empiric

[ em-pir-ik ]
/ ɛmˈpɪr ɪk /

noun

a person who follows an empirical method.
a quack; charlatan.

adjective

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Origin of empiric

1520–30; < Latin empīricus < Greek empeirikós experienced, equivalent to em- em-2 + peir- (stem of peirân to attempt) + -ikos -ic

OTHER WORDS FROM empiric

an·ti·em·pir·ic, noun, adjectivenon·em·pir·ic, noun, adjective
Dictionary.com Unabridged Based on the Random House Unabridged Dictionary, © Random House, Inc. 2020

Example sentences from the Web for empirics

British Dictionary definitions for empirics

empiric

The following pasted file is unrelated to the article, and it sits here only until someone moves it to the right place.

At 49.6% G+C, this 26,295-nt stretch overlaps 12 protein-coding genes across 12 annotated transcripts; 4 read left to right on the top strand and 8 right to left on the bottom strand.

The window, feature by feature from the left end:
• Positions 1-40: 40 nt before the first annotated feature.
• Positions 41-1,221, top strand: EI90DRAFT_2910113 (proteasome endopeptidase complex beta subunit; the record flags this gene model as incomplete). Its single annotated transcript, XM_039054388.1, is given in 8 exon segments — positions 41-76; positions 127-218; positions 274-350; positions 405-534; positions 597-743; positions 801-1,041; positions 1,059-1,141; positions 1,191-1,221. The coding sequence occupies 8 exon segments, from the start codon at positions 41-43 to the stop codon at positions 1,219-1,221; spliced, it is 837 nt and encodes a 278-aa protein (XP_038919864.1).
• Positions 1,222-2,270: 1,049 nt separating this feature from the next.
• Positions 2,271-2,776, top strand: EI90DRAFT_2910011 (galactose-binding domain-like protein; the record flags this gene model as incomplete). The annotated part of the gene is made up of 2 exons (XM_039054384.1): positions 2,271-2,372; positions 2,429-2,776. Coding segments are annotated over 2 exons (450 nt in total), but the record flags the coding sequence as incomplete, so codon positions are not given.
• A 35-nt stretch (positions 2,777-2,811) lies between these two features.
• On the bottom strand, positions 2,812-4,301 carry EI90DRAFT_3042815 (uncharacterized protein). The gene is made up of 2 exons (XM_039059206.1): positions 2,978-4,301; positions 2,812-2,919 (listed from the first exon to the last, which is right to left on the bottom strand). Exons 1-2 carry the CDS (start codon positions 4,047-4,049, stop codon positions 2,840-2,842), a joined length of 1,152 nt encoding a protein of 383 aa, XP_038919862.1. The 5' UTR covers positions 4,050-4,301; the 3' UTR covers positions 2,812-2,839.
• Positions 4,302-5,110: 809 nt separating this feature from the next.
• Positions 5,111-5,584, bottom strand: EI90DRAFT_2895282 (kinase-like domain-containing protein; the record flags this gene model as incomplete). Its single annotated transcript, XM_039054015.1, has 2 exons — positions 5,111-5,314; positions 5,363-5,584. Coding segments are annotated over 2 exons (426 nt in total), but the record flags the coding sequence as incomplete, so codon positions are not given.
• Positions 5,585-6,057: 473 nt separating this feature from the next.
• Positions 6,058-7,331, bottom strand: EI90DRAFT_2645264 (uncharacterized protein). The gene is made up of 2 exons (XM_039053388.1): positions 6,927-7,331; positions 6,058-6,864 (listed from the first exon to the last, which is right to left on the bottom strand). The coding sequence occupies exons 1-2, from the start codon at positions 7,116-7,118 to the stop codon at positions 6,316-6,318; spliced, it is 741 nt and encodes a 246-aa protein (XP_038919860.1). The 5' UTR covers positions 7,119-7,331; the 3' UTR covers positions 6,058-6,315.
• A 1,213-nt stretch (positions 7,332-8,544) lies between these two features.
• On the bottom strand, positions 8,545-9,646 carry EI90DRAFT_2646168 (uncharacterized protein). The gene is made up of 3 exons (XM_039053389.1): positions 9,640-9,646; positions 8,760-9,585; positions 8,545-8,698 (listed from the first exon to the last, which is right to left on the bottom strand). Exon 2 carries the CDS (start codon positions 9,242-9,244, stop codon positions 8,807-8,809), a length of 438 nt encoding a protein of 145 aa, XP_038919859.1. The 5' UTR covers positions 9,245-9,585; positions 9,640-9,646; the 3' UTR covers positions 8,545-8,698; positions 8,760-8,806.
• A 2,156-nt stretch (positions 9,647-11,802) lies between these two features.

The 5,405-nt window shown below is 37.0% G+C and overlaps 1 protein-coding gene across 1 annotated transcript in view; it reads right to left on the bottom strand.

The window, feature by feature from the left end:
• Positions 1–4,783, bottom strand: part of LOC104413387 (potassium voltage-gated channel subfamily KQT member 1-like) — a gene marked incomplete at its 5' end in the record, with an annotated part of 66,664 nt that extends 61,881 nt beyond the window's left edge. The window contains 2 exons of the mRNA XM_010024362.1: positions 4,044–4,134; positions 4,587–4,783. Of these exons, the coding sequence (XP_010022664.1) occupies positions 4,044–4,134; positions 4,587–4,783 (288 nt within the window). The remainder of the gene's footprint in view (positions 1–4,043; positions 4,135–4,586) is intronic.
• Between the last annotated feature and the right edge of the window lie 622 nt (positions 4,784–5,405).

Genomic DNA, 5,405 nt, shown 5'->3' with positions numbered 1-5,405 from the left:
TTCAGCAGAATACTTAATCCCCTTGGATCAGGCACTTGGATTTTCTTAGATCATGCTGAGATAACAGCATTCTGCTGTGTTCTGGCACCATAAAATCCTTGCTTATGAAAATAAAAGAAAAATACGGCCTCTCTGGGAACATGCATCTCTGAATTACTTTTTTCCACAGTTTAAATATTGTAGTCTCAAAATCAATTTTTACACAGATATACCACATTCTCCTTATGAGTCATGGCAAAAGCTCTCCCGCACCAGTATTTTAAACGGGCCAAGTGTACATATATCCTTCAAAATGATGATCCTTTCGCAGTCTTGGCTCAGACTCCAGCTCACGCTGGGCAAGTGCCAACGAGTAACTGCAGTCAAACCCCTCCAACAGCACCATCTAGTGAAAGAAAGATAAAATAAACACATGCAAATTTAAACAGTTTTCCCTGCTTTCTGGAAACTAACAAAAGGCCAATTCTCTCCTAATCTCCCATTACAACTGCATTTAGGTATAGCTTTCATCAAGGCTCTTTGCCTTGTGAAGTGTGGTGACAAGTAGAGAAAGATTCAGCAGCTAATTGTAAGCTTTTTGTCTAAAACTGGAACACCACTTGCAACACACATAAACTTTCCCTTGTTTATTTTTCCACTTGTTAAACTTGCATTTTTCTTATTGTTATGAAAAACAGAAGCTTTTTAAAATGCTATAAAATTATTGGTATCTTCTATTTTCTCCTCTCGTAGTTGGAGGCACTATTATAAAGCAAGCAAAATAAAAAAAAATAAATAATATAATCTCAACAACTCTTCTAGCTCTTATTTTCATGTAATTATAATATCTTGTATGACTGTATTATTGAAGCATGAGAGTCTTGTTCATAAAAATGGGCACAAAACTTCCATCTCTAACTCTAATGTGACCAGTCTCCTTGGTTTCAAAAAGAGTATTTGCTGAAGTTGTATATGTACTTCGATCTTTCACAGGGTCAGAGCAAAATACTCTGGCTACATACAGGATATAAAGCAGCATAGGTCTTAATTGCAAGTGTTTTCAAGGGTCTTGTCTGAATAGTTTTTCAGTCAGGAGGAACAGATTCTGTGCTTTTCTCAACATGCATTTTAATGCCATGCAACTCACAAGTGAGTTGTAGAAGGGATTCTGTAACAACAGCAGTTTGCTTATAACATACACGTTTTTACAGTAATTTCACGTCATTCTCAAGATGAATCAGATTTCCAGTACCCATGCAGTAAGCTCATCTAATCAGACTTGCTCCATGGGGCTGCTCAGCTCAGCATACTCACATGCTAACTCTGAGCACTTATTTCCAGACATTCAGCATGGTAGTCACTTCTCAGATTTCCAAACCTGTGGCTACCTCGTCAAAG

/ (ɛmˈpɪrɪk) /

noun

a person who relies on empirical methods
a medical quack; charlatan

adjective

a variant of empirical

Word Origin for empiric

C16: from Latin empīricus, from Greek empeirikos practised, from peiran to attempt
Collins English Dictionary - Complete & Unabridged 2012 Digital Edition © William Collins Sons & Co. Ltd. 1979, 1986 © HarperCollins Publishers 1998, 2000, 2003, 2005, 2006, 2007, 2009, 2012

Medical definitions for empirics

empiric
[ ĕm-pîrĭk ]

n.

One who is guided by practical experience rather than precepts or theory.
An unqualified or dishonest practitioner; a charlatan.

adj.

Empirical.
Relating to a school of ancient Greek medicine in which a physician relied on experience and precedent in the observation and treatment of disease, and on analogical reasoning in discovering new diseases.
The American Heritage® Stedman's Medical Dictionary Copyright © 2002, 2001, 1995 by Houghton Mifflin Company. Published by Houghton Mifflin Company.